Grafalloy is the other major shaft company working with nanotechnology right now. The Grafalloy Comp NT shaft is still in prototype stages but uses carbon nanotubes in the resin to produce a stronger shaft that they say will give you the longest, straightest, most consistent drives of your life.

Harrison

Harrison is a company whose name was built basically around the Long Drive Championship. They have been producing shafts for average golfers for several years now and have found a great deal of success with the Striper line. The Striper features titanium reinforcement to strengthen the tip section. With some new additions to the Striper line, it is now suitable for most calibers of players although you do have to watch quite closely to make sure you don't get into a shaft that is too stiff.

MCC

Matrix Carbon Composites are a lesser known player in the shaft industry but they do make a great product. The MFS is their flagship line of shafts and features a number of different spec shafts for the better player. They have a number of other shaft offerings for all styles of player.

K.J. Choi is one of the more notable players using these shafts but they do have a strong tour presence. Choi uses the MFS line which should be strong in 2005. For the average players the Apache line offers some great shafts at more reasonable prices.

Penley

Penley has two new shafts out for 2005; the Caliente and the Hybrid Heater. Both feature a new look for Penley with grey and red coloring. The Caliente is a shaft that is creating a lot of excitement. The weight, torque, and kick-point all vary depending on the flex to make it a playable shaft for all swing speeds. The Caliente is my pick as the hot shaft for 2005. The Hybrid Heater is designed specifically for hybrid clubs. It comes in two different weights and torques so you should be able to find one that works for you.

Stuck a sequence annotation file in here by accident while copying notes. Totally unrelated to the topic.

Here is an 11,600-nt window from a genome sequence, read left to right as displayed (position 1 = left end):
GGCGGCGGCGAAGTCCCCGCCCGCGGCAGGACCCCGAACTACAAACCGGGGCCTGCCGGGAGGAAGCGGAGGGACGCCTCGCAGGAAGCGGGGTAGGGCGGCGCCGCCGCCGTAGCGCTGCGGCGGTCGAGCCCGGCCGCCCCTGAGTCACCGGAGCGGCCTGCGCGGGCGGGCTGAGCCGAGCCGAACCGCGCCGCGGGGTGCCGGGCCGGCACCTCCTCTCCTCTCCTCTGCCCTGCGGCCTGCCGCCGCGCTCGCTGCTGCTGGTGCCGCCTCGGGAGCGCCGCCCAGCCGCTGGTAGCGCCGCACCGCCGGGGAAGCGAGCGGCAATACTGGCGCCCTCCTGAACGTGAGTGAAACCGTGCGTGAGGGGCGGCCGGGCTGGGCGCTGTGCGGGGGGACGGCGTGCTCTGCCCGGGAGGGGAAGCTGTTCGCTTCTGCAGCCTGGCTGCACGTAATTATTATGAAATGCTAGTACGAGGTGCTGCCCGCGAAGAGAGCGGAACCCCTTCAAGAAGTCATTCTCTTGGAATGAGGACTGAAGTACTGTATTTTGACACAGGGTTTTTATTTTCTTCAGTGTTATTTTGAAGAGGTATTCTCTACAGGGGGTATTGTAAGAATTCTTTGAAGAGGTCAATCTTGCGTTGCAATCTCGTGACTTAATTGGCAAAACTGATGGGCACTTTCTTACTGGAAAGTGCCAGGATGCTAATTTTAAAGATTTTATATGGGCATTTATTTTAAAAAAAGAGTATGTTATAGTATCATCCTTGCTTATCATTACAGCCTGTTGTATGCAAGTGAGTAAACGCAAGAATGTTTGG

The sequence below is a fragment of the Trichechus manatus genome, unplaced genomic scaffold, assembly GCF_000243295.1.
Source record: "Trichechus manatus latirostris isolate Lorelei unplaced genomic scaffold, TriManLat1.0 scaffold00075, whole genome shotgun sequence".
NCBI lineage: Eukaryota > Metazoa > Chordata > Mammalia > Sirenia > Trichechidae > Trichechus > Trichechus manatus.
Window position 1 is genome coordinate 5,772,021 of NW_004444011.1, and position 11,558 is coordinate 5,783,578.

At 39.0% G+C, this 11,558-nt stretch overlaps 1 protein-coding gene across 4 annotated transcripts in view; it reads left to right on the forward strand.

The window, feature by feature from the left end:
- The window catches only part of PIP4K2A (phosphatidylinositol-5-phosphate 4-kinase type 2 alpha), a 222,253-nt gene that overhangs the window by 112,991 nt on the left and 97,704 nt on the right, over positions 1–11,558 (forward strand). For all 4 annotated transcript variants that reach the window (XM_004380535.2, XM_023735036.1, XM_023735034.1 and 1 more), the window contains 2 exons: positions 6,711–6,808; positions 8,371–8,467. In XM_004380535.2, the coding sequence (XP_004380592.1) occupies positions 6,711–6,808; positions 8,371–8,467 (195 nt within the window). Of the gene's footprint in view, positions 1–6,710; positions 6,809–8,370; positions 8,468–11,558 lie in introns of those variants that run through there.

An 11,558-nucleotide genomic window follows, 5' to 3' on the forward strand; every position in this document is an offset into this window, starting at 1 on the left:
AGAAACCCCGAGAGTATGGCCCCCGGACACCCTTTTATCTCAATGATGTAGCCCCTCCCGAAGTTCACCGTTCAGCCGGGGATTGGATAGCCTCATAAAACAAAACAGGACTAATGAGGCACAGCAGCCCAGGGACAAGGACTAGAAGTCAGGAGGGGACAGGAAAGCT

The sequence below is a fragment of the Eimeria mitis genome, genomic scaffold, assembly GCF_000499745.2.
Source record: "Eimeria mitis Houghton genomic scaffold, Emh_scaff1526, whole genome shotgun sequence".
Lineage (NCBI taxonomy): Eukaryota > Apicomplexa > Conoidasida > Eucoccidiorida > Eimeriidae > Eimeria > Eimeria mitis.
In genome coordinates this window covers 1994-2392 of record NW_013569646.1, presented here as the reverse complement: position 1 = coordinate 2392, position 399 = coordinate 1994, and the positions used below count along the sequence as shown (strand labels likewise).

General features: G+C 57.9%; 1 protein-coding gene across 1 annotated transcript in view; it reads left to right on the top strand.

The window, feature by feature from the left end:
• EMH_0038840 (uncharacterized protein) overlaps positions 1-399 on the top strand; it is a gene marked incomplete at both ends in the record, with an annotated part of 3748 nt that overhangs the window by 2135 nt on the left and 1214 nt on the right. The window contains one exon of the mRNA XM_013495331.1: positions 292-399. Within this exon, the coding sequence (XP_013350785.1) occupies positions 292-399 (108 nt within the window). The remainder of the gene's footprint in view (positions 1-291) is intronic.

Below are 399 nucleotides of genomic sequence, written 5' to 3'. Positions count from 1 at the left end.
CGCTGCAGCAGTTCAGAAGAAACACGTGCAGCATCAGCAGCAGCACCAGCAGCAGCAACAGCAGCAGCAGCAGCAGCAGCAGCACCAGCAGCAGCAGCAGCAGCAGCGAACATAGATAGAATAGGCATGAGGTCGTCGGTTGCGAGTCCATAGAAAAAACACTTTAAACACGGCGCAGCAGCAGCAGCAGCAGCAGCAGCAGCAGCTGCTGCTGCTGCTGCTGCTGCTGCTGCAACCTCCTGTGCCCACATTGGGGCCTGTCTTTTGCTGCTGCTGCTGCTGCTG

UST

One thing I wish is that everyone would stop playing the ProForce. The shaft was good in its day but it is dead now. The ProForce ATR shaft introduced last year was a way better shaft.

UST has had a good run with the Harmon Tour Design shafts. There is some tour presence with these shafts but they make a good shaft for the low to mid handicap player as well. There is a variety of different specs to look at.

The UST Irod shaft is the hottest hybrid shaft on the market right now. It has great tour presence and is a good shaft for the majority of golfers.

Better players looking at UST should consider the Accra. It is also among the top shafts on the PGA Tour although the steep price tag will scare away most consumers.

The Bottom Line

So there you go; a number of different brands with a number of different shafts. Hopefully this will give you a little more insight into the shaft industry and what is hot right now. Keep in mind there is something for every caliber of player but it will help you out greatly to speak with a local club fitter. And remember before you talk to him you should have a good idea of where your game is at and where you want it to go.

Until next week,

SirPuttsAlot